Friday, October 21

Building more innovative organizations  

From innovation guru Lynne Levesque:

Recent research to address the challenges facing leaders eager to build more innovative organizations has led to some interesting results, including the identification of several key drivers of innovation. These include:
* A leadership style that is humble, open to input, curious, willing to experiment, and truly values people;
* Flexible processes that promote communication, creative decision making, new ways of doing things, focus, and execution; and
* Metrics that drive accountability and progress.

The research also led to the conclusion that the practices promoting innovation in a company are the enduring principles of good management. These principles drive innovation, but they have also been shown to promote high employee satisfaction, morale and thus well satisfied, loyal customers and long-term organizational success.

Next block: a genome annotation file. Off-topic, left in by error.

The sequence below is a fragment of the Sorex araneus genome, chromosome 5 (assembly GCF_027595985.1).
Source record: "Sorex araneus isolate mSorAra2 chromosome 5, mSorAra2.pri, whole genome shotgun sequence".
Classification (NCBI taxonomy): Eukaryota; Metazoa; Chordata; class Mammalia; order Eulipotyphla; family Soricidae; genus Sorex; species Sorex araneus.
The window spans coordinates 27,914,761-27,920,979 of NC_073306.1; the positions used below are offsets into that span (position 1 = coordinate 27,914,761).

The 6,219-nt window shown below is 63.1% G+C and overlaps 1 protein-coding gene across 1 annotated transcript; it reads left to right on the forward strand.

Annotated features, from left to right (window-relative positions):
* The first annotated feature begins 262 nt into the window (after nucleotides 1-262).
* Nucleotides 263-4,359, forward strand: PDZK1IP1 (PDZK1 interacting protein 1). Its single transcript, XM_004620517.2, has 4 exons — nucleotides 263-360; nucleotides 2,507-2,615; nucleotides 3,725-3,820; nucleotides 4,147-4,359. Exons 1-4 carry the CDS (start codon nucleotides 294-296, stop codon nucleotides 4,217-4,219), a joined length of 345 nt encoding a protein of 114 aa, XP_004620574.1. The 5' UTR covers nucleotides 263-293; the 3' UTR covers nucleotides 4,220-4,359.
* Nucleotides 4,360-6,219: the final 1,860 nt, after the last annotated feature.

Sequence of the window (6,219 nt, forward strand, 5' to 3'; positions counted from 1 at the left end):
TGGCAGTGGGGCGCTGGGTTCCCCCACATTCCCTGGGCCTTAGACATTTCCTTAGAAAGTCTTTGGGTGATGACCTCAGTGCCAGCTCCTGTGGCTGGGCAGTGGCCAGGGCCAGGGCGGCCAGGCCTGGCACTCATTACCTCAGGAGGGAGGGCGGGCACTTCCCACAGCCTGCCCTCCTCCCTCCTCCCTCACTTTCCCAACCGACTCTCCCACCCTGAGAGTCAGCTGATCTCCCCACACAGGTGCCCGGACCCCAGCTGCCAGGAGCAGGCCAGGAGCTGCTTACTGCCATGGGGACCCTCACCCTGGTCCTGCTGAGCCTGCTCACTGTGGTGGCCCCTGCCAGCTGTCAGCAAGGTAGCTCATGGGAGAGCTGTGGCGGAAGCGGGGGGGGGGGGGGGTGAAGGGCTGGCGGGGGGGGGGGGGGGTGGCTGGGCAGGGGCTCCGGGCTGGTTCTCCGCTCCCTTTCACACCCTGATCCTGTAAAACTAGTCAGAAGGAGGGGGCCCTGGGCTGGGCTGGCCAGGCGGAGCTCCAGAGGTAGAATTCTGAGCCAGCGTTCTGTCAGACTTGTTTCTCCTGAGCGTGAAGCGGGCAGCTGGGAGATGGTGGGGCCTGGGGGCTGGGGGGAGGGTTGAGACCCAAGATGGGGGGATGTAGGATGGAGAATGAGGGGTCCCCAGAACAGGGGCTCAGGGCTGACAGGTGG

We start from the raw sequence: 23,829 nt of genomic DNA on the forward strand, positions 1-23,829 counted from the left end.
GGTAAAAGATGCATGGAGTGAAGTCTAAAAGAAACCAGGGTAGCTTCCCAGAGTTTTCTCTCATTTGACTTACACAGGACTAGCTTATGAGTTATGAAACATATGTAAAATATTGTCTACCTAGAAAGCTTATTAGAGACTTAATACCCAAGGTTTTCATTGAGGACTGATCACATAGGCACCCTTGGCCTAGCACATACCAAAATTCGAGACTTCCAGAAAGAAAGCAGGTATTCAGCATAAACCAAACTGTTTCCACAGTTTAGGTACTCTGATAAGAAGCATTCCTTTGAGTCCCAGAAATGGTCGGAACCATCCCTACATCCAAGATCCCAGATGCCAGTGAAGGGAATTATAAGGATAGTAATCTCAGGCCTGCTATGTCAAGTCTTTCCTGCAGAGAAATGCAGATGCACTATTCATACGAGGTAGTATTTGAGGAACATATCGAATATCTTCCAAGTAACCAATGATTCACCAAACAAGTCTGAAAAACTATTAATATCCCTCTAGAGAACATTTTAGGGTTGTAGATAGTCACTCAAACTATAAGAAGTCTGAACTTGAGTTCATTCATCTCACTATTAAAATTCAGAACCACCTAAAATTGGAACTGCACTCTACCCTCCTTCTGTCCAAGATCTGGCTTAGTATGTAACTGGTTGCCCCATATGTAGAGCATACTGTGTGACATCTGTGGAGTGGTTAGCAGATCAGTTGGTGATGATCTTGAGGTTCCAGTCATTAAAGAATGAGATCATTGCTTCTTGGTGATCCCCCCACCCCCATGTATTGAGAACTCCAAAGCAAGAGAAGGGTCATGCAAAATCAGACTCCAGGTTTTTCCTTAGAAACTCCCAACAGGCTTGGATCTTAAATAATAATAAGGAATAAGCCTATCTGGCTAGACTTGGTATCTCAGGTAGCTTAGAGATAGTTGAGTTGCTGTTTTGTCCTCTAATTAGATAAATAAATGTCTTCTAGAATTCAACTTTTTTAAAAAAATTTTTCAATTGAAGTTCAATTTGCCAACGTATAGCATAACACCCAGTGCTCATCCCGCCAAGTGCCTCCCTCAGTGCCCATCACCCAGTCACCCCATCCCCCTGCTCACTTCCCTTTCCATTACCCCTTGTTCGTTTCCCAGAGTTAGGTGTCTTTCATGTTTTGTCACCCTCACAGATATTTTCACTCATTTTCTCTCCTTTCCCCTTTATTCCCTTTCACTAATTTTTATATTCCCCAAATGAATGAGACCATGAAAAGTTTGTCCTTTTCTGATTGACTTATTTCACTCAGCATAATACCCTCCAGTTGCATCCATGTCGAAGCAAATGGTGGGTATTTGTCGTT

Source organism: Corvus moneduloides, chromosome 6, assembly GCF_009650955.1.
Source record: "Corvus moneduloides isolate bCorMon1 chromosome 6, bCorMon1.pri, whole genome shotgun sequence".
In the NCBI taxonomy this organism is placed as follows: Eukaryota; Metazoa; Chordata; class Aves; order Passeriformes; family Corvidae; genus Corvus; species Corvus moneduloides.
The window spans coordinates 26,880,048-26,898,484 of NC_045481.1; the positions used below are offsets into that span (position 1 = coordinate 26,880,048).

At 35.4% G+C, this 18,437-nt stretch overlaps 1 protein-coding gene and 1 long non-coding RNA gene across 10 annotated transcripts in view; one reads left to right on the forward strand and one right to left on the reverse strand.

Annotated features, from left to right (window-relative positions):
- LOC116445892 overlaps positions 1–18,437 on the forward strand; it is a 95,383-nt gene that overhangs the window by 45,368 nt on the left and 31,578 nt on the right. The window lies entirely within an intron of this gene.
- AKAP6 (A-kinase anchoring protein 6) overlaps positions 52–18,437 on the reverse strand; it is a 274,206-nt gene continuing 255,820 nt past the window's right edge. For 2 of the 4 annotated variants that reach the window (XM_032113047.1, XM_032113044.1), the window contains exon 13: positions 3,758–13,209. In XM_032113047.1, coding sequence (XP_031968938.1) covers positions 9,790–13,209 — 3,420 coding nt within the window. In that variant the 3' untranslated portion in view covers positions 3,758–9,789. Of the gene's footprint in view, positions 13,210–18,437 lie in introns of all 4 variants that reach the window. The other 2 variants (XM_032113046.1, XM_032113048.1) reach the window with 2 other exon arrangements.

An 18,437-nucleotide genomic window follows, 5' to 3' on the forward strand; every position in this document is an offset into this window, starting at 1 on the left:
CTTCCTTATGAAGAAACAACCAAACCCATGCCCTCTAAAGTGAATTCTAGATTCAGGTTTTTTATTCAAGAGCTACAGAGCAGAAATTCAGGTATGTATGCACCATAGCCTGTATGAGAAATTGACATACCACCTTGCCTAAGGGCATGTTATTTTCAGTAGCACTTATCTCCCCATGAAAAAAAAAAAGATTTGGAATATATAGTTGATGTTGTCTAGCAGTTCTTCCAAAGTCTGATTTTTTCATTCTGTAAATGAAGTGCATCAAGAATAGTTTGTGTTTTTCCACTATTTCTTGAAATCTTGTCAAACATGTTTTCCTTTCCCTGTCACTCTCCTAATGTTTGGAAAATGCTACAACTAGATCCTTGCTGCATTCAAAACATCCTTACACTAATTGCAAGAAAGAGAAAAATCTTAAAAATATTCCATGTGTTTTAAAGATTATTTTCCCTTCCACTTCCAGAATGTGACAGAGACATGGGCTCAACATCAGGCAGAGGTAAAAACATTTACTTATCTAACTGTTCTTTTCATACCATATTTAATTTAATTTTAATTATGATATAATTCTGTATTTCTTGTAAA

The research also identified three reasons for the tough challenges leaders face in building an organization for top performance, one where innovation, high morale and customer satisfaction thrive:

1. The first is that there is almost too much separate focus on innovation. To be truly successful, an organization needs to embed innovative practices and metrics into the fabric of the organization.

2. The second is that an organization's ability to respond quickly to customers and to come up with new ways of doing business depends to a great extent on the leadership style at the top. When senior leaders of an organization — no matter how large or small — are open to being challenged, remain curious and willing to experiment, and truly value and listen to others, then their employees will ask questions and come up with new ideas and solutions. This type of leadership style, however, is not easy for leaders to adopt, especially if they have to fight, in one academic's words, "the very human tendency to cling to [different] formulas that worked well in the past."

3. The third is that prescriptions for what actions to take to build a more innovative organization are often made with the assumption that all leaders are the same. These recommendations rarely recognize the role of different personality preferences even though those preferences, like functional backgrounds and other demographics, have a significant impact on the strategic choices of leaders and their teams.

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